About 12 years ago I was thinking of how to create an assignment that was both an examination of search tools and hopefully a lot of fun. I also wanted to open their eyes to how much personal information was available on the web. So for my class Living and Working in a Virtual World I put together a virtual scavenger hunt. Back in 2007 I wrote about it here on this blog.
I have been conducting the hunt once or twice every year since, depending on when I am scheduled to teach the course. Each year, as search technologies and specialized sites such as RedFin, LinkedIn, Twitter, Expedia, Amazon and Facebook further dominate our lives, the items on the list have gotten easier to find and retrieve.
It may be a bit generational, but most people don't seem to care how much personal information they give out online. I myself gave up on the concept of privacy a long time ago. Erik Hanberg recently quoted me, probably quoting someone else, probably quoting Erik with this little gem. "The privacy you have today is the most privacy you will ever have".
Where once the hunt would take an entire class period, with only one third of the items found by much the participating teams, it now takes only about one hour for several of the teams to find them all.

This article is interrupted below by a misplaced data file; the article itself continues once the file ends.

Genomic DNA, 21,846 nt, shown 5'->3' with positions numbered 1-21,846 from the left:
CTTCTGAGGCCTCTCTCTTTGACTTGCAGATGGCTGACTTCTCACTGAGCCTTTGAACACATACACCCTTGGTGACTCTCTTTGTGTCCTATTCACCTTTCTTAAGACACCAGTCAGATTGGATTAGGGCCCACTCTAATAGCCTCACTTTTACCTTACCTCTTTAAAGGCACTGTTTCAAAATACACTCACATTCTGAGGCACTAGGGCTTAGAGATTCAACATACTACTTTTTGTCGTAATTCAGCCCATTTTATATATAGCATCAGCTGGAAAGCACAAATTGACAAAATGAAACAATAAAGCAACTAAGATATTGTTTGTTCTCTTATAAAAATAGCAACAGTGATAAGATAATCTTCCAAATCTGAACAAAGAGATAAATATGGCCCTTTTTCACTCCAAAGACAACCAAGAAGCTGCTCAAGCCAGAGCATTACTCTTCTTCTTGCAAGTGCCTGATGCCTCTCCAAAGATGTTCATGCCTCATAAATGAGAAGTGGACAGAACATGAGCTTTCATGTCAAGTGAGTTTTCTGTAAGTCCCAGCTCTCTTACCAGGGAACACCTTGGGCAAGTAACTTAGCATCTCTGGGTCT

UPDATE: This year one team found all 19 items in less than one half hour.
And I have tried to make them more difficult. Some are items from the first hunt, which by virtue of being dated have become more difficult to find. But there is one in particular that I want to mention.
Item number 19 on this years hunt reads. "What is the married name of my middle sister?"
Think about that. These students only know me as their professor, with only my name and affiliation with the university as a starting point. They need to be able to find out about my family, the order in which they were born and who they married. All in about 5 minutes, as it is the last item on the list.
Remember when "What is your mothers maiden name?" was a common password check? "The name of the best man at your wedding?". "The name of your first pet?" These are all common prompts today for password retrieval. Any of them are easy to find online.
This year of the nine teams participating, I expect several will get the correct answer.
You may not be shocked, you may be concerned, but for the most part, in the present day you should at least be aware.
(much of the text for this post is from an earlier hunt)